“Therefore, I urge you, brothers and sisters, in view of God’s mercy, to offer your bodies as a living sacrifice, holy and pleasing to God—this is your true and proper worship. Do not conform to the pattern of this world, but be transformed by the renewing of your mind. Then you will be able to test and approve what God’s will is—his good, pleasing and perfect will (Romans 12:1,2).”
My hip aches. This is because I have a chronic back problem that causes pain there occasionally.
Thus, on some level I can identify with the character Gregory House from the medical drama that bears his last name. He has chronic pain, also, but on a far worse scale than I do.
He underwent leg surgery to save his life years ago. It is the controlling factor in his life. As blog critic Barbara Barnett wrote recently, ” to House, everything goes back to the leg”.
Barnett tracks the cause and effect of his fateful surgery. His chronic pain has led to addiction to drugs, which led to being committed for a time to a mental health facility.
His inability to deal with the pain in his life has made him self-destructive. House has regularly made oor moral choices.
Where I can really identify with House is not so much in the realm of his phyical pain, but in the emotional hurts both life and he himself have inficted.
The other night I was fed up with the failures in my life, especially related to my living as a Christian, so I drove out to a park and tried to have it out with God. I recalled that the biblical character Jacob once did that, so I figured I might as well give it a try.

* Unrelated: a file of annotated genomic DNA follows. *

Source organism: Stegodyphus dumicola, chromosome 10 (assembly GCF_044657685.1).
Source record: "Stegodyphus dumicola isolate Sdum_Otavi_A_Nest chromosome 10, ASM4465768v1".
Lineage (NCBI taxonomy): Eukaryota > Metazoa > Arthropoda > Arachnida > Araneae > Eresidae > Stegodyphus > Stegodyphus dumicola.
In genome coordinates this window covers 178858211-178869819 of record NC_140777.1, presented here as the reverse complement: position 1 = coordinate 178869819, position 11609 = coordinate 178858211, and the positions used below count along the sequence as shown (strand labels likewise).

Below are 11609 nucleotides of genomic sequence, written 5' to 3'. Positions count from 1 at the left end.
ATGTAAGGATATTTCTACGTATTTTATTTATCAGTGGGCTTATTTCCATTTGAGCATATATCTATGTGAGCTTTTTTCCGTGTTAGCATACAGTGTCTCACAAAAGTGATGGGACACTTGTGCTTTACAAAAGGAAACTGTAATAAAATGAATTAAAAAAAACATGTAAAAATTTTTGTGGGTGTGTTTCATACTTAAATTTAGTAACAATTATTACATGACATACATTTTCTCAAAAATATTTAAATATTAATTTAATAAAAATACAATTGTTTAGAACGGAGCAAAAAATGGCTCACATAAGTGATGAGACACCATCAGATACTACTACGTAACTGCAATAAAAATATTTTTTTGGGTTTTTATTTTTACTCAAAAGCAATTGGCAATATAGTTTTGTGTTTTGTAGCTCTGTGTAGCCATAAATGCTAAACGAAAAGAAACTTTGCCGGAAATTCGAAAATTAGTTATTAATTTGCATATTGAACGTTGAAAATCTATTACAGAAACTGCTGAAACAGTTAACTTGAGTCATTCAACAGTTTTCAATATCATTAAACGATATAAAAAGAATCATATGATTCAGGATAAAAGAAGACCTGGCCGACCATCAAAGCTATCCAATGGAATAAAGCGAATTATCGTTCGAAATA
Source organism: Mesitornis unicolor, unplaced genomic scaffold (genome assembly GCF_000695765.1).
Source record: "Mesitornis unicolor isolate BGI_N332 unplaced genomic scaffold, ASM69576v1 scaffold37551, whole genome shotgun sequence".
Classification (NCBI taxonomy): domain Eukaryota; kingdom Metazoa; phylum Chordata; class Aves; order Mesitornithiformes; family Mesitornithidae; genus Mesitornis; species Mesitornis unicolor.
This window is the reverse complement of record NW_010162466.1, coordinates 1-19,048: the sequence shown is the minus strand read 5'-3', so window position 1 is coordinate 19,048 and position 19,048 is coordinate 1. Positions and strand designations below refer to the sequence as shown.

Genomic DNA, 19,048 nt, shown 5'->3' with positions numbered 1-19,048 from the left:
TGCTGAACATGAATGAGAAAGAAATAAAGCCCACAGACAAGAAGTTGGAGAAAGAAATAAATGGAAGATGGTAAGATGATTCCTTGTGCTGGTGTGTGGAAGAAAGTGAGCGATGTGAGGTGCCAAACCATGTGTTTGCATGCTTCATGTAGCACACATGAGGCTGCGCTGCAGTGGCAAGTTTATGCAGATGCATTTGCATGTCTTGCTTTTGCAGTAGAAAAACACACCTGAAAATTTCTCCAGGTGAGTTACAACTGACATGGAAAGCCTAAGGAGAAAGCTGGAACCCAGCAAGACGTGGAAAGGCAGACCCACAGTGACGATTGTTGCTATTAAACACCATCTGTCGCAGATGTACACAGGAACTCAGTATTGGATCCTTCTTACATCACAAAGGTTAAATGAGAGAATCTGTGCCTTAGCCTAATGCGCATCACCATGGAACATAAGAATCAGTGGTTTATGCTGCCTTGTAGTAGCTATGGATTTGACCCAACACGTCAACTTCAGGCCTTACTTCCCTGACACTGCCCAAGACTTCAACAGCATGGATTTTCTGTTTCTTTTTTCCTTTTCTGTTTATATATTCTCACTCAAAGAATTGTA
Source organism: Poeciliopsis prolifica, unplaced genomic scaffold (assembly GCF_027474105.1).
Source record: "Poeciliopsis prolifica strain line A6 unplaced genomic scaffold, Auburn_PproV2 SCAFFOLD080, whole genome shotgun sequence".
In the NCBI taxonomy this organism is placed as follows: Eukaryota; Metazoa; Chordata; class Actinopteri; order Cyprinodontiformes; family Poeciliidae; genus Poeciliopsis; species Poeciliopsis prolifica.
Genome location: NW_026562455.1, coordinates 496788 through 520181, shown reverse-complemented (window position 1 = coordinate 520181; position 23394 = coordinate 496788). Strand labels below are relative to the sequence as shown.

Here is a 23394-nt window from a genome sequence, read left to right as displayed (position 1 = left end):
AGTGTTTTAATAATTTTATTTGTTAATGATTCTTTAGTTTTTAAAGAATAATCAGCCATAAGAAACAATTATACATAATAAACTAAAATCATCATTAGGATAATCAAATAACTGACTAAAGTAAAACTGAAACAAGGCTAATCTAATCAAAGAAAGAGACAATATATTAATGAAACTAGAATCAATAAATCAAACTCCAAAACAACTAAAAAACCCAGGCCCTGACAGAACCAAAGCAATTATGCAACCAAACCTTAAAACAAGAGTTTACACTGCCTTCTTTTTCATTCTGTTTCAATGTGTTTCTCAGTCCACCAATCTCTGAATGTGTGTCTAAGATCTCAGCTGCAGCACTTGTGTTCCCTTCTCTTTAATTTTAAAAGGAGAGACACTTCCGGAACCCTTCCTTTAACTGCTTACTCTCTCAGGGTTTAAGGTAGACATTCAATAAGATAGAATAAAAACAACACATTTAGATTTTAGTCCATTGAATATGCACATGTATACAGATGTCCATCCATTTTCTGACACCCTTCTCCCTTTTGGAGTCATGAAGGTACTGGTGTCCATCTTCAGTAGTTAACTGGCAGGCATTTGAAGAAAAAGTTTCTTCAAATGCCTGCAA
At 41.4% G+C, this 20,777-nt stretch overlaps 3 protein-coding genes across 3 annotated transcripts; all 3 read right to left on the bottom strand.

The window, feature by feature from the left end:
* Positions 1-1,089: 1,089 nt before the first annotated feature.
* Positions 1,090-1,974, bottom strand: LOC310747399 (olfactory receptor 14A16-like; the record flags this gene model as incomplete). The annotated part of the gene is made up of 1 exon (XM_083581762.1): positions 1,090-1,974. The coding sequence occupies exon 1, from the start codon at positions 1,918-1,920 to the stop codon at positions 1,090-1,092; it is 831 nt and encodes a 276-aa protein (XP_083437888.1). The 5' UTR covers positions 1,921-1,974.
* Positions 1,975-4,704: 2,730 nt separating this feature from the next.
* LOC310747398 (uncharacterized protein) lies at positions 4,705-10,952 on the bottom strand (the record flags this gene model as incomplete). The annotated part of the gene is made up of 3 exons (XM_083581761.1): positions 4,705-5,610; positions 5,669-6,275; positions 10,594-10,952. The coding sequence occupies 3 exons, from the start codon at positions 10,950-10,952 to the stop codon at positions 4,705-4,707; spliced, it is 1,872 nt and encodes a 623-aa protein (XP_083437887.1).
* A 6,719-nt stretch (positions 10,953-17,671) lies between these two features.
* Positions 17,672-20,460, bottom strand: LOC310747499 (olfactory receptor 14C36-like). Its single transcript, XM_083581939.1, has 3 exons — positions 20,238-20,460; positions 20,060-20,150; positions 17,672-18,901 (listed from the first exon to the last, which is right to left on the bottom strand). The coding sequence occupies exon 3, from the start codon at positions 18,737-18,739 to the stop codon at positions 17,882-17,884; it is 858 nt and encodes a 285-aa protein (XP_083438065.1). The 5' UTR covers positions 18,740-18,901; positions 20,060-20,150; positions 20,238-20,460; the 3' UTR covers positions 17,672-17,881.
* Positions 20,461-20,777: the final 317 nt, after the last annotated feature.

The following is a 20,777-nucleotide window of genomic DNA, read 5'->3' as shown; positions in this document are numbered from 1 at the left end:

While sitting in that car, I did something I rarely do. I complained to Him and told Him what I thought of Him at the time.
I wasn’t very nice, frankly. I told God that He had not come through for me.
While in the midst of my complaining to the Lord, I decided to update myself on Jacob’s story. I recalled that Jacob’s life had been characterized by moral failings.
Specifically, he was a deceiver. A person who he harmed greatly was his brother Esau.
Jacob managed through his moving and shaking to take away his brother’s rights as the firstborn. Furthermore, he tricked his father Isaac in order to gain the oral spiritual blessings that would normally be reserved for his brother.
Partly as a result of Esau’s grudge against him, their father sent Jacob away to gain a wife from among his relatives. It was in this place that Jacob begin to encounter some rough circumstances.